Purpose of Neutrons
Name: Sara H.
Date: Thursday, November 28, 2002
Do the neutrons in an atom's nucleus have any purpose
besides deciding what isotopes the atom has?
Neutrons do not need a purpose. Just like electrons, protons, atoms, and so
on. NEUTRONS EXIST, and they have certain properties. These are experimental
observations, and as such do not need a "purpose". THEY ARE.
Neutrons are important to the nucleus. Most importantly, neutrons hold the
nucleus together. All protons have an electric charge. All have the same
charge. All protons repel each other with the electric force. But when
they are close together, this does not matter much. Protons AND neutrons
have a very short range force called the strong force. When right next to
each other, this strong force is much more powerful than the electric force.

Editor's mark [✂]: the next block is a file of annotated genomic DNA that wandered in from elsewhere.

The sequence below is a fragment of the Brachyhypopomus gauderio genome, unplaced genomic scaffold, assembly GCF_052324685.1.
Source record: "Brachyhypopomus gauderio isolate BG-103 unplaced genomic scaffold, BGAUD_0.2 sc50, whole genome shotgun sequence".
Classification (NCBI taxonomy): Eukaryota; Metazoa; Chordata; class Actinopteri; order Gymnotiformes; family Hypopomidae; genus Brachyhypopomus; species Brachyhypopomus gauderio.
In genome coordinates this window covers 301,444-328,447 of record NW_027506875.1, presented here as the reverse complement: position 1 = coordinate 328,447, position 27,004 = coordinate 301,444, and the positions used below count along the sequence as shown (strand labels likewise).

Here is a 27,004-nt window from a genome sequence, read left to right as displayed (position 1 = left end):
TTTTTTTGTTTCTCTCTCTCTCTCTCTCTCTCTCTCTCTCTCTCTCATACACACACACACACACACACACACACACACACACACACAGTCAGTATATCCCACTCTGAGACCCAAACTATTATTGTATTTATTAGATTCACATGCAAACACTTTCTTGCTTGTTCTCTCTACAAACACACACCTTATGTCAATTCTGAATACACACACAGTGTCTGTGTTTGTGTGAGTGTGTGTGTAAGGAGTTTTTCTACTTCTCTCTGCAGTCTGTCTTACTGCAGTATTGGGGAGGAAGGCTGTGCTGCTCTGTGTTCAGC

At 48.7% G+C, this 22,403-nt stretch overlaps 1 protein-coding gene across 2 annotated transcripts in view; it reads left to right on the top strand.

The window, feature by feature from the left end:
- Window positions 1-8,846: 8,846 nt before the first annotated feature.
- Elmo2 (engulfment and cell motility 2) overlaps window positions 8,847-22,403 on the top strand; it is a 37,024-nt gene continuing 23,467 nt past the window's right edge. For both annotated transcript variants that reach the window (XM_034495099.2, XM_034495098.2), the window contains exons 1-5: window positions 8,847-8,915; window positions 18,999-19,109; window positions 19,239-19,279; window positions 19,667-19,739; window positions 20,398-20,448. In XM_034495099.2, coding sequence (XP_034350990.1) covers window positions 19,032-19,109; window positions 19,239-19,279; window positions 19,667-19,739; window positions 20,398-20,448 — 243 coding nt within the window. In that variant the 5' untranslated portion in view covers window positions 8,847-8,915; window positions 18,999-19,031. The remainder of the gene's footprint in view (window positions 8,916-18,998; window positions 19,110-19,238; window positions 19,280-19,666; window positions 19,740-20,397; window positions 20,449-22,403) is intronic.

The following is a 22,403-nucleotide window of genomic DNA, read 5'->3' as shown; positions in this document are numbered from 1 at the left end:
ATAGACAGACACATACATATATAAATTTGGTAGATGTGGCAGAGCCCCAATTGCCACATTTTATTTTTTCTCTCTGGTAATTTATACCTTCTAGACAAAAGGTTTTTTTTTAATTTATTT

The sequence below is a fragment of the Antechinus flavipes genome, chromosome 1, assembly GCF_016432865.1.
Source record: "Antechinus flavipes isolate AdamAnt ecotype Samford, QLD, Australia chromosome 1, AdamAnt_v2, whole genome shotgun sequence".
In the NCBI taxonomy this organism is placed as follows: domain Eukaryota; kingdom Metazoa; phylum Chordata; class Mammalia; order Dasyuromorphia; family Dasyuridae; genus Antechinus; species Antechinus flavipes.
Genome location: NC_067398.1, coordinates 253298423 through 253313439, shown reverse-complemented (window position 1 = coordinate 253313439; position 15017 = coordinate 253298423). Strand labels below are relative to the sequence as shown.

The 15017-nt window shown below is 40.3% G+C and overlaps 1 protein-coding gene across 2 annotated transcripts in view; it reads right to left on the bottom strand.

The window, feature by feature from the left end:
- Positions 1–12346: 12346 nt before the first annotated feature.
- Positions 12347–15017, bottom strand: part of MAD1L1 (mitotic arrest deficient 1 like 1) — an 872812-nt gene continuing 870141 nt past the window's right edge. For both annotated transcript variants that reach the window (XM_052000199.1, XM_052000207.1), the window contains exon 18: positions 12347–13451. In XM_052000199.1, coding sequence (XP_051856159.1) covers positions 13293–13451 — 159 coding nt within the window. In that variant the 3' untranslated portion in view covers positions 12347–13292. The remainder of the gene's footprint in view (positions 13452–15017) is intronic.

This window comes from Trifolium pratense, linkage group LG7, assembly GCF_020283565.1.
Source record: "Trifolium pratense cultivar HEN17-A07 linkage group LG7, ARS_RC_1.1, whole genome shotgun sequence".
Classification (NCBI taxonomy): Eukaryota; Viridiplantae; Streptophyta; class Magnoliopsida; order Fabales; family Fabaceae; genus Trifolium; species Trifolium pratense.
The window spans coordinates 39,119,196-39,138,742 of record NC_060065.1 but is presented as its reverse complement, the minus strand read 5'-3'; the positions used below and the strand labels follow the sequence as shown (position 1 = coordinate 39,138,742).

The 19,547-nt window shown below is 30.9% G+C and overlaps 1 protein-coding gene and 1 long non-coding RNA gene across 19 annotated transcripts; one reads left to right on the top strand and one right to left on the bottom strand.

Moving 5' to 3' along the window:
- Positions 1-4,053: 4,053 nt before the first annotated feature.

If the protons would sit still in a nucleus, this would be enough. However,
this only happens at VERY cold temperatures, near what is called "absolute
zero": 273 degrees below zero on the Celsius scale. At common
temperatures, protons are jumping all over they place. They need extra
holding force to stay in the nucleus. This is where neutrons come in.
Neutrons, like protons, have this strong force that attracts neighboring
nucleons. Unlike protons, neutrons do not have electric charge. They are
only attracted to each other and to protons. Their strong force helps hold
the nucleus together more tightly than the protons alone can accomplish.
All protons work together to push on each other. As a nucleus gets larger,
it gets more electric force pushing out the protons. A larger nucleus needs
more neutrons. Look at the elements. The lighter elements are about half
proton and half neutron. The heaviest elements have many more neutrons than
Dr. Ken Mellendorf
Illinois Central College
Click here to return to the Physics Archives
Update: June 2012